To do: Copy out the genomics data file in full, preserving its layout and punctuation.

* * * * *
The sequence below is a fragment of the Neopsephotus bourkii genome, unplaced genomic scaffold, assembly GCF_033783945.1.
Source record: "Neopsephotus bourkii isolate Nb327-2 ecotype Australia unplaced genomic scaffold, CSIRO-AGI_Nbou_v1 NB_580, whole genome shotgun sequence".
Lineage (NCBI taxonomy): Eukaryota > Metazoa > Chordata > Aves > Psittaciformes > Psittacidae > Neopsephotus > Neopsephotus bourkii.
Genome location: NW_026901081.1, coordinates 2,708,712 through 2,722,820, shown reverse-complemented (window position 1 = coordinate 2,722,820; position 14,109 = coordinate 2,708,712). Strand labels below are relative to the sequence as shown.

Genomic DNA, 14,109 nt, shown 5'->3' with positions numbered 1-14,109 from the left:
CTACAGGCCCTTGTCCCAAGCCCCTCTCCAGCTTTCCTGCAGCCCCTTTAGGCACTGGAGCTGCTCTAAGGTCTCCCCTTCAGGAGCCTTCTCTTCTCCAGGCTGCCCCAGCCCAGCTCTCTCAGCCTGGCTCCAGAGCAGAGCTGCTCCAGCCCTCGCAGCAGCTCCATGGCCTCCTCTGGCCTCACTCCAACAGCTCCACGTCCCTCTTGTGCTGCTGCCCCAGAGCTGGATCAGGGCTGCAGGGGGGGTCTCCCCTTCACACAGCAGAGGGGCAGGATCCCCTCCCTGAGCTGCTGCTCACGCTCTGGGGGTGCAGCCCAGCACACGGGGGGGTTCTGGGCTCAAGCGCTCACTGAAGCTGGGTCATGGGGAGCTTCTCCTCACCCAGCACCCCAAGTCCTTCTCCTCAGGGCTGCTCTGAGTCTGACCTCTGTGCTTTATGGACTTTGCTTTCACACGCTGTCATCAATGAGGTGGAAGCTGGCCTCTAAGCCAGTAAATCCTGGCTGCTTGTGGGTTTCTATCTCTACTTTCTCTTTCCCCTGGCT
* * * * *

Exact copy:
The sequence below is a fragment of the Neopsephotus bourkii genome, unplaced genomic scaffold, assembly GCF_033783945.1.
Source record: "Neopsephotus bourkii isolate Nb327-2 ecotype Australia unplaced genomic scaffold, CSIRO-AGI_Nbou_v1 NB_580, whole genome shotgun sequence".
Lineage (NCBI taxonomy): Eukaryota > Metazoa > Chordata > Aves > Psittaciformes > Psittacidae > Neopsephotus > Neopsephotus bourkii.
Genome location: NW_026901081.1, coordinates 2,708,712 through 2,722,820, shown reverse-complemented (window position 1 = coordinate 2,722,820; position 14,109 = coordinate 2,708,712). Strand labels below are relative to the sequence as shown.

Genomic DNA, 14,109 nt, shown 5'->3' with positions numbered 1-14,109 from the left:
CTACAGGCCCTTGTCCCAAGCCCCTCTCCAGCTTTCCTGCAGCCCCTTTAGGCACTGGAGCTGCTCTAAGGTCTCCCCTTCAGGAGCCTTCTCTTCTCCAGGCTGCCCCAGCCCAGCTCTCTCAGCCTGGCTCCAGAGCAGAGCTGCTCCAGCCCTCGCAGCAGCTCCATGGCCTCCTCTGGCCTCACTCCAACAGCTCCACGTCCCTCTTGTGCTGCTGCCCCAGAGCTGGATCAGGGCTGCAGGGGGGGTCTCCCCTTCACACAGCAGAGGGGCAGGATCCCCTCCCTGAGCTGCTGCTCACGCTCTGGGGGTGCAGCCCAGCACACGGGGGGGTTCTGGGCTCAAGCGCTCACTGAAGCTGGGTCATGGGGAGCTTCTCCTCACCCAGCACCCCAAGTCCTTCTCCTCAGGGCTGCTCTGAGTCTGACCTCTGTGCTTTATGGACTTTGCTTTCACACGCTGTCATCAATGAGGTGGAAGCTGGCCTCTAAGCCAGTAAATCCTGGCTGCTTGTGGGTTTCTATCTCTACTTTCTCTTTCCCCTGGCT